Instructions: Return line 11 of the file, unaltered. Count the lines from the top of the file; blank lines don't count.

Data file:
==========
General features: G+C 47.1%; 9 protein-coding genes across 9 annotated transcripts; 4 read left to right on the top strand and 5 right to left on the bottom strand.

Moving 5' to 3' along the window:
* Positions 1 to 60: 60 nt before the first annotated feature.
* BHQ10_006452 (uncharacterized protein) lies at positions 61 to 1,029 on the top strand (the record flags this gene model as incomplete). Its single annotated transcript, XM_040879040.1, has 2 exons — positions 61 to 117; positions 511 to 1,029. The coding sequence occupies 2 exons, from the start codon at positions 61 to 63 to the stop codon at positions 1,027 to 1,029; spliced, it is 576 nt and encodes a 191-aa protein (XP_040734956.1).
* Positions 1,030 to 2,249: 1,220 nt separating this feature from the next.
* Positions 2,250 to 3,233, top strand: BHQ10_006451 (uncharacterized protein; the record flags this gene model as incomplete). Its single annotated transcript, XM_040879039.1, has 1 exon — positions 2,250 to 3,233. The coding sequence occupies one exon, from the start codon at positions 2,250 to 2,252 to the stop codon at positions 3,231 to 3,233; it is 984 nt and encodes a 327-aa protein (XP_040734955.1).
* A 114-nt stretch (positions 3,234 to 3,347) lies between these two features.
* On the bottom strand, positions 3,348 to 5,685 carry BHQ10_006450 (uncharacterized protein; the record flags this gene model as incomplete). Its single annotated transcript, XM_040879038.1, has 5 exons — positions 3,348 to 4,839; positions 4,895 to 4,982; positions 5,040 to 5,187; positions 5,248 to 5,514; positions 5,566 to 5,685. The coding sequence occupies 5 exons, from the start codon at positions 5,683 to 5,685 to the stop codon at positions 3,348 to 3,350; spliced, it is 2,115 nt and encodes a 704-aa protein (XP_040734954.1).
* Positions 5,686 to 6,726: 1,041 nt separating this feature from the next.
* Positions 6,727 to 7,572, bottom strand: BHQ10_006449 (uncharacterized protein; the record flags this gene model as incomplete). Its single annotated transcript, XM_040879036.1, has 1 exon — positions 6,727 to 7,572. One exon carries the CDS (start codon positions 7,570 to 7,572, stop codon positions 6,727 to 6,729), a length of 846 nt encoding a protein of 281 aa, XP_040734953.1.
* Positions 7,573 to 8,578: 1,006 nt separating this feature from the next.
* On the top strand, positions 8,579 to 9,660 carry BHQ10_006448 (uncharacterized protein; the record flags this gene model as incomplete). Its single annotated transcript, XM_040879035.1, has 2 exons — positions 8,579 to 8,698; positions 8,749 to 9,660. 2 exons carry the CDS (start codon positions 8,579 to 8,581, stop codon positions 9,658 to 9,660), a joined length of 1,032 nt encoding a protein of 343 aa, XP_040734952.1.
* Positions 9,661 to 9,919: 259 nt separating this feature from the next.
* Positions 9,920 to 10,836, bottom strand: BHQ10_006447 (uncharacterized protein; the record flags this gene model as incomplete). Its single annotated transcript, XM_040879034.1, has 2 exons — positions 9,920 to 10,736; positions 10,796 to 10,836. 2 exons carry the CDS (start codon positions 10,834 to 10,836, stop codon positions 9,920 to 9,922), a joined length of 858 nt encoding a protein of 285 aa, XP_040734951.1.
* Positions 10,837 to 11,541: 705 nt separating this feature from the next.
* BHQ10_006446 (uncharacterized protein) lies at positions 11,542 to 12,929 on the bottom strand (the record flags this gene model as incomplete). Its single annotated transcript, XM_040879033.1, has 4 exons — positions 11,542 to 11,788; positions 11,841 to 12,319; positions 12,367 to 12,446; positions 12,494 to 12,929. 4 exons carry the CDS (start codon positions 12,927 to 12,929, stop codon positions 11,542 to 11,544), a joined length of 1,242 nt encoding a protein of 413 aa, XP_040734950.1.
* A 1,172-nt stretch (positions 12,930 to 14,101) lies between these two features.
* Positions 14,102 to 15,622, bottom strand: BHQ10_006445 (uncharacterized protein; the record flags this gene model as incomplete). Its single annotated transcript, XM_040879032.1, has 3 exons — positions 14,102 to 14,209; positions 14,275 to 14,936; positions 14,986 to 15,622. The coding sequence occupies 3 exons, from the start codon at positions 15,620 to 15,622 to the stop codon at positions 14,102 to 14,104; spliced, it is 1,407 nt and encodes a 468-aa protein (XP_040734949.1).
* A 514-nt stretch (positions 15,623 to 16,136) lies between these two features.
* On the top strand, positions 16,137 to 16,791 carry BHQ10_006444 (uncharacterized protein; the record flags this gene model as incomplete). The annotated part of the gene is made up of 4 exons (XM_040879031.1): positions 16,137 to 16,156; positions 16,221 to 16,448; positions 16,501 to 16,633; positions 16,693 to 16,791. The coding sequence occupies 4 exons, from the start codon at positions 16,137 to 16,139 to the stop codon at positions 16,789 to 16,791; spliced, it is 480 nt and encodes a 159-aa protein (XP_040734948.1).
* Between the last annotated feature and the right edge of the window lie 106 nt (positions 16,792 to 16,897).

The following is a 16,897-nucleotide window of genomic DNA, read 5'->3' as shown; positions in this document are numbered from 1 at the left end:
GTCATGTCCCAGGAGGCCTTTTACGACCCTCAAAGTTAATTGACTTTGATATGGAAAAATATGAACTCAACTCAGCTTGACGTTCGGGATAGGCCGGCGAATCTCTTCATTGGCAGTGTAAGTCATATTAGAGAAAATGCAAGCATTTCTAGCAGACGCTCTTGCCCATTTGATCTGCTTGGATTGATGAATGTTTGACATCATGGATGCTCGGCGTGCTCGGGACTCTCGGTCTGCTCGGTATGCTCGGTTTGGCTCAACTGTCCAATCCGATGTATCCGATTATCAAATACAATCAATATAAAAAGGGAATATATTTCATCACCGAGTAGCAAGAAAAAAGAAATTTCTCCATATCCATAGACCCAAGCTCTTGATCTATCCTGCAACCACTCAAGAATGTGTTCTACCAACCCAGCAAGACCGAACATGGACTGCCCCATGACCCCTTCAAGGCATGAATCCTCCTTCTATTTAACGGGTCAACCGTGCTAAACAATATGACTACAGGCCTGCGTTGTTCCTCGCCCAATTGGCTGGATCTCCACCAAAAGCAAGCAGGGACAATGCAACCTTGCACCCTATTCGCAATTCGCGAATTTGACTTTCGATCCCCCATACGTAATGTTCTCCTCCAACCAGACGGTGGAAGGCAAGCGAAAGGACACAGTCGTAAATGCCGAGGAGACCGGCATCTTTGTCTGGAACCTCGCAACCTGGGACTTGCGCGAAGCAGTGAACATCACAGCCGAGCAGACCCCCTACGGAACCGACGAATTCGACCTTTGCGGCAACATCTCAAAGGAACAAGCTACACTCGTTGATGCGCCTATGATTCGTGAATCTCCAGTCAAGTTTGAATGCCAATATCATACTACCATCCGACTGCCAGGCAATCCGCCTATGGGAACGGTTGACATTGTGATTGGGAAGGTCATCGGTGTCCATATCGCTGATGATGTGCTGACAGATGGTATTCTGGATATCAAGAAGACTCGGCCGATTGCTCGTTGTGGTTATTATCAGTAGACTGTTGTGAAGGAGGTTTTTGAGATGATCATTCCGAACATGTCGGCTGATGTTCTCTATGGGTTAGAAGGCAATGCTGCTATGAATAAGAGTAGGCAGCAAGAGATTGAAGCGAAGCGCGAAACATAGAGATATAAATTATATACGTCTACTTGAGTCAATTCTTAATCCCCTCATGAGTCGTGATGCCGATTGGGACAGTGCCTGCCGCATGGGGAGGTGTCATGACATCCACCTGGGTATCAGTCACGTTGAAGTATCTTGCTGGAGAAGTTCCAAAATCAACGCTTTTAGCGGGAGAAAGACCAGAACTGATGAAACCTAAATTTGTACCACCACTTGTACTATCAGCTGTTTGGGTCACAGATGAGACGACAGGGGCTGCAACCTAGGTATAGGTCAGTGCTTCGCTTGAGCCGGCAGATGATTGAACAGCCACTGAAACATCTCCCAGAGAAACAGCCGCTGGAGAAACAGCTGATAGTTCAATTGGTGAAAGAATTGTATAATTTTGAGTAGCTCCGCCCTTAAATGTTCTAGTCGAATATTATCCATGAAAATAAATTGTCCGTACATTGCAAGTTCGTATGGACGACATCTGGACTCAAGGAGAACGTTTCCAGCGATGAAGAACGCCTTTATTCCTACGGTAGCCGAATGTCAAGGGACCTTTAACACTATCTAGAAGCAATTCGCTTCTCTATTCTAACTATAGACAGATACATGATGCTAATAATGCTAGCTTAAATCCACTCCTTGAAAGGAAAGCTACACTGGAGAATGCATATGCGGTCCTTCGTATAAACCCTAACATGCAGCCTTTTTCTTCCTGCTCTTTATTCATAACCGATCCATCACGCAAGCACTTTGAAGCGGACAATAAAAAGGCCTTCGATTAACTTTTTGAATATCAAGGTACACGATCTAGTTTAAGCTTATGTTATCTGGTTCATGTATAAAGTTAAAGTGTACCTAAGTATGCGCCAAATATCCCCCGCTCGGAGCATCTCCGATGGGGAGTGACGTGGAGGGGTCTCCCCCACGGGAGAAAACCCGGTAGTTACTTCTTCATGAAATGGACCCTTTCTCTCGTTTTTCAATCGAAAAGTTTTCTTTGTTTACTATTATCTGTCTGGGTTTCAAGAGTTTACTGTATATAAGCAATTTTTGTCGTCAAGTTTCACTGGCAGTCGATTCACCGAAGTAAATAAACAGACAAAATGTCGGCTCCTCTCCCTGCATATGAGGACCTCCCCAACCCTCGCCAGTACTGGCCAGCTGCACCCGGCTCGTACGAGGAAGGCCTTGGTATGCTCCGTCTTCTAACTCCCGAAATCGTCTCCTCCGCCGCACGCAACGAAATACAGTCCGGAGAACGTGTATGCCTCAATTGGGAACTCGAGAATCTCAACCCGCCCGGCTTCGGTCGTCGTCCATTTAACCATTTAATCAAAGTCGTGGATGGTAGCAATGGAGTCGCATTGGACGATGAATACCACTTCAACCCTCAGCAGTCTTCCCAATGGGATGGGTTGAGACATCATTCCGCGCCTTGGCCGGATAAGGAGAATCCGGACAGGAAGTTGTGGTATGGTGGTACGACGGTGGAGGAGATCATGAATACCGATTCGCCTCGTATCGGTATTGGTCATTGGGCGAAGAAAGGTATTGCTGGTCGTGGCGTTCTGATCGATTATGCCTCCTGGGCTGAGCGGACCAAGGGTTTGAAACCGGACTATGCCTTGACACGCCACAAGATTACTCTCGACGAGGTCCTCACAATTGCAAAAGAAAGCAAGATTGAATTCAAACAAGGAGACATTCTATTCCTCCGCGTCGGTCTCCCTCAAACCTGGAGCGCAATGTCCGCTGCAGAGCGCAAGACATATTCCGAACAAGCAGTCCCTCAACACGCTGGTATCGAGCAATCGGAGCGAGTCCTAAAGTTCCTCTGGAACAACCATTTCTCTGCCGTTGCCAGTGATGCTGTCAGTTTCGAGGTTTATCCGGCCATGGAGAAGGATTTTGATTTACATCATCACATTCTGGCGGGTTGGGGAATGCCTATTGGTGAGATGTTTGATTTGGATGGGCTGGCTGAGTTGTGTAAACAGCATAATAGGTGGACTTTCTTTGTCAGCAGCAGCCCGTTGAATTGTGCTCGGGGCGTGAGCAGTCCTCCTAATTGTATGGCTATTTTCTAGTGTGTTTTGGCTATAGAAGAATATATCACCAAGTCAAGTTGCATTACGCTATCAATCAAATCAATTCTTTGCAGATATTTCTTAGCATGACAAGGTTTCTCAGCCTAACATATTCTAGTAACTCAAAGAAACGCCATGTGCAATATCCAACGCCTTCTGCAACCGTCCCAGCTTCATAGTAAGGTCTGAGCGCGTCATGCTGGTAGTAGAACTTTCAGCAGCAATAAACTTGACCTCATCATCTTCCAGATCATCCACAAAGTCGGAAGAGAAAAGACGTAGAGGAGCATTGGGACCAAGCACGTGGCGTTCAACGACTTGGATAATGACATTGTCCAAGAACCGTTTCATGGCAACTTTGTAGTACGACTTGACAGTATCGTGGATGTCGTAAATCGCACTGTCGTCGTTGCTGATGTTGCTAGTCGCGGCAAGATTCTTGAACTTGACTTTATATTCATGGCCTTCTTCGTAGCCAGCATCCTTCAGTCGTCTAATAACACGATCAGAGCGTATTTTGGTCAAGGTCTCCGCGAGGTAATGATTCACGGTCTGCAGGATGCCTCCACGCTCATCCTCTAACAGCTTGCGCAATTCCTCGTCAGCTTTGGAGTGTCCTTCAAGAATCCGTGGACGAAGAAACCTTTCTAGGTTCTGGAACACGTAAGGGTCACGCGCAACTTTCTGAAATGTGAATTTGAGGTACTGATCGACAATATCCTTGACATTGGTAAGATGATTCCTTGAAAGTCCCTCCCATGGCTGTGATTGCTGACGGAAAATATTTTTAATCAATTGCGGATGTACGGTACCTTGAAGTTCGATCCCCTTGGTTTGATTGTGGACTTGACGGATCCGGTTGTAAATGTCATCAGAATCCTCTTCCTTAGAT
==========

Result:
* Positions 7,573 to 8,578: 1,006 nt separating this feature from the next.